I was brought in to tinker with the episode prior to this one, to imbue it with rhythm and style more appropriate to a show for kids. What remains of the original design in that episode as well as this one is the brain/gears animation in the open and bumpers, although the original backgrounds were replaced.
On rare occasions (hopefully just rare occasions) you come across a highly descriptive paragraph in the script… and find less than highly evokative footage in your bins.
After a quick phone call to your producer to confirm that–yup–that’s all you’ve got, there’s some choices to make.
And the reason there are choices is that–especially in adventure or travel shows–usually a story’s being told; an illustration verbalized. And it’s tricky to cover that stuff.
Enter the stock photo library of your choice… and After Effects.
Of course the clock’s always an issue, but in this case I had time to find art to illustrate what was scripted as well as footage from our own archives to sweeten the deal.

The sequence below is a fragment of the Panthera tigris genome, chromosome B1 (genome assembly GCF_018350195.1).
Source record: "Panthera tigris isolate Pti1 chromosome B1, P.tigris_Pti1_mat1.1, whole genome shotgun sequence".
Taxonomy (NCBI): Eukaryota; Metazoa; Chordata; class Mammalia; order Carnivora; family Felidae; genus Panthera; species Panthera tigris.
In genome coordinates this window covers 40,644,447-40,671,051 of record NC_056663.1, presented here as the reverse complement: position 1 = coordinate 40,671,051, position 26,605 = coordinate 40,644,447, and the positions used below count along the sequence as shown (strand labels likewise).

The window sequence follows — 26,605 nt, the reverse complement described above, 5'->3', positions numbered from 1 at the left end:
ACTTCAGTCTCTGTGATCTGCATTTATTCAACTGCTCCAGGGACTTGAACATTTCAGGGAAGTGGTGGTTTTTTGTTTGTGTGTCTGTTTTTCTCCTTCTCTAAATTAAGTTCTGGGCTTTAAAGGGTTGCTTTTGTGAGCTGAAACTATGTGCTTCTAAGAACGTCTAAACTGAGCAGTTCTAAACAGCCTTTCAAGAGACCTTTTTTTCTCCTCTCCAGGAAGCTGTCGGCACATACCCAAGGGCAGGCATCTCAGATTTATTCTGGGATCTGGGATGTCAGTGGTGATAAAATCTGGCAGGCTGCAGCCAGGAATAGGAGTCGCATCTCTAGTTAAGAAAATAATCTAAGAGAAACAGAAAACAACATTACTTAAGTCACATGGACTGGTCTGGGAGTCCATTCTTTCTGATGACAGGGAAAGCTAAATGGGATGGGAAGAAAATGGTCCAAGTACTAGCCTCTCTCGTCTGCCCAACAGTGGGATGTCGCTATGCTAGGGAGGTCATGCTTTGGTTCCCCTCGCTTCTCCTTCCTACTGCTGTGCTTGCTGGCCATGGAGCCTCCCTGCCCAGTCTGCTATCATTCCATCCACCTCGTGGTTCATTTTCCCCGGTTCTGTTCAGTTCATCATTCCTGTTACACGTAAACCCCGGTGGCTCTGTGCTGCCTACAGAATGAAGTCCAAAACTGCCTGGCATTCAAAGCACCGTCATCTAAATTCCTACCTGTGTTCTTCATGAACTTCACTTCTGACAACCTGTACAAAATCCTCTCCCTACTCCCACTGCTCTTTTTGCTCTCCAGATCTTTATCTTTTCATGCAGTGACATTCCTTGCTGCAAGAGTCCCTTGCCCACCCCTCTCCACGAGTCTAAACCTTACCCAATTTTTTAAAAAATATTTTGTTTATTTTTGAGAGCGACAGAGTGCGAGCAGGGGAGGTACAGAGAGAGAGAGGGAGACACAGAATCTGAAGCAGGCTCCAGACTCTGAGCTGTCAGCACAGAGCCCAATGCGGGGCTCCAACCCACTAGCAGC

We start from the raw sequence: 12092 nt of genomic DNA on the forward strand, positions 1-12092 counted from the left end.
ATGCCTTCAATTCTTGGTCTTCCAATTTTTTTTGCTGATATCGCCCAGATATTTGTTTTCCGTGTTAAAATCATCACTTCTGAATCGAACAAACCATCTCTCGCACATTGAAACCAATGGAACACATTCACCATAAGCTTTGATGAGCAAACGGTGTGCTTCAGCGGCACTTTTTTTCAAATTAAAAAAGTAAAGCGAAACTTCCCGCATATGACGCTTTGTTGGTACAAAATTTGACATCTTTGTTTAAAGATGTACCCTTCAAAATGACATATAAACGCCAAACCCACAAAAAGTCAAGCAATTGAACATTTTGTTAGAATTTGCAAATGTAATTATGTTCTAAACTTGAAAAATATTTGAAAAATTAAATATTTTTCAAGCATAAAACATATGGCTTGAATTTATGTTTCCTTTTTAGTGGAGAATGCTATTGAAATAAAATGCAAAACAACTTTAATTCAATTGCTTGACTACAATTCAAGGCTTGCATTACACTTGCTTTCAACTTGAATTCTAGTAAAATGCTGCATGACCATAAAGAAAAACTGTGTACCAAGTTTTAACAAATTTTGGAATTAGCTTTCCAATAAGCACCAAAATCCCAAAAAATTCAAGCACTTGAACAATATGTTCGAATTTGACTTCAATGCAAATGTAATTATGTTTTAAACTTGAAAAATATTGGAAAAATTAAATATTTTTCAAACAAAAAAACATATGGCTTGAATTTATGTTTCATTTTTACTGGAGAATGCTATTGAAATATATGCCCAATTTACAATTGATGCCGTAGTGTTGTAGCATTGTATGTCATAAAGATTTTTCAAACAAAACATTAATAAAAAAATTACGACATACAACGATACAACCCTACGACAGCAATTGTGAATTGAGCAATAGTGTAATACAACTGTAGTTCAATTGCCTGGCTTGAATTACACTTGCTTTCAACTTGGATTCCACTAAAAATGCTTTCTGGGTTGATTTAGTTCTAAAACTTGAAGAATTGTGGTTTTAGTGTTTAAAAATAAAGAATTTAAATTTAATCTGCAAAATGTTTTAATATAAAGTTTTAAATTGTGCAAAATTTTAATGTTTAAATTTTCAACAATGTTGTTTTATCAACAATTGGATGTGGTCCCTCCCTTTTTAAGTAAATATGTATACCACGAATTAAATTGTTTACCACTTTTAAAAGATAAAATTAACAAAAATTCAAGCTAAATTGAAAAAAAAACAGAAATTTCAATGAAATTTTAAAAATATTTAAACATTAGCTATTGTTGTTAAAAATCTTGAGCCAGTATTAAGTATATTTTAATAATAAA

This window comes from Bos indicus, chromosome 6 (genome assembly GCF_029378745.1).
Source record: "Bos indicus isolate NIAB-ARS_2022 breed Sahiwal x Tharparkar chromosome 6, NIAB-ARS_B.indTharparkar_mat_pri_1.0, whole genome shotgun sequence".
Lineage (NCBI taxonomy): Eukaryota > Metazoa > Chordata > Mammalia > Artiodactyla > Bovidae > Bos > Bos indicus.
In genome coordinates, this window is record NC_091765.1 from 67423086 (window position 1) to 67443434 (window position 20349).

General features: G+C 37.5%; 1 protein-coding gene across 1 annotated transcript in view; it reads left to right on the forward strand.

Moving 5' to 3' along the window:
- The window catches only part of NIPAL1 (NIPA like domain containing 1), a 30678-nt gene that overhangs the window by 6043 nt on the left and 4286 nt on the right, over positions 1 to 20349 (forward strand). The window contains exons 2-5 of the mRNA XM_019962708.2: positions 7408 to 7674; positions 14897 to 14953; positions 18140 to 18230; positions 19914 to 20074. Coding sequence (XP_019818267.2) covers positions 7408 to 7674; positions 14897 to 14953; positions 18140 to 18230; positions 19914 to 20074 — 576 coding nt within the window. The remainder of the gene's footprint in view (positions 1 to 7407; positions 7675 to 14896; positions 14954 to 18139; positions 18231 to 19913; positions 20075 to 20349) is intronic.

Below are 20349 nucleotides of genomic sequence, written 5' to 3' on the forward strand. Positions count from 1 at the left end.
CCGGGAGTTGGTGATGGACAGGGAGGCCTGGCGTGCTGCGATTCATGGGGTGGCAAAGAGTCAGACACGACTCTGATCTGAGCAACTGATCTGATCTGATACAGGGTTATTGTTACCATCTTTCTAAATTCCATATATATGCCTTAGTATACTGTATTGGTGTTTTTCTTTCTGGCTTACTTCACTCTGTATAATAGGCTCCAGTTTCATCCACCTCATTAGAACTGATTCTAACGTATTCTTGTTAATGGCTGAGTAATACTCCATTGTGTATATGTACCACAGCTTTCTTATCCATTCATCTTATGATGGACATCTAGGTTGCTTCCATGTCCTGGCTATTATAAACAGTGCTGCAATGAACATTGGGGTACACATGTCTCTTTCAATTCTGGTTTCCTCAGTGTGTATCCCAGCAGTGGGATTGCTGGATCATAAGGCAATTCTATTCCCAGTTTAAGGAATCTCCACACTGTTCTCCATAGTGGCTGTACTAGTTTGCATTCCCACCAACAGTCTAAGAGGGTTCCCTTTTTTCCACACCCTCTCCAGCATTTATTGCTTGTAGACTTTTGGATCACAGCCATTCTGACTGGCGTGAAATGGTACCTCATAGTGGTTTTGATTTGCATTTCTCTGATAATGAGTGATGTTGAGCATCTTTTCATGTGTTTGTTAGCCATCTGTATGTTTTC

On top of which I designed a little riff on “Tubular Bells” to help flesh out the creepy atmosphere I was going for.
It comes up waaaaaay more often than you’d expect (or wish against): you’re given a script, recorded VO, talking heads, and a minimal amount of B-roll. Add it all up, and it makes for not quite enough coverage to satisfy the producer’s vision. Or perhaps maybe the producer’s faith.
In this case, there was a fascinating story about an undercover CIA agent… with scant coverage for any of the stories he was telling. And how could there be? He was undercover.
Still, though, the lack of footage created a kind of black hole where interesting should’ve been. So I conjured a little (okay a lot) in order to add some mystery and intrigue.
Stock footage, satellite imagery, sound effects, motion graphics… it was all a juggling act that helped the story find its way to a local Emmy award.
The producer of this piece is Diane Duthweiler. And, of course, she loved the way it turned out.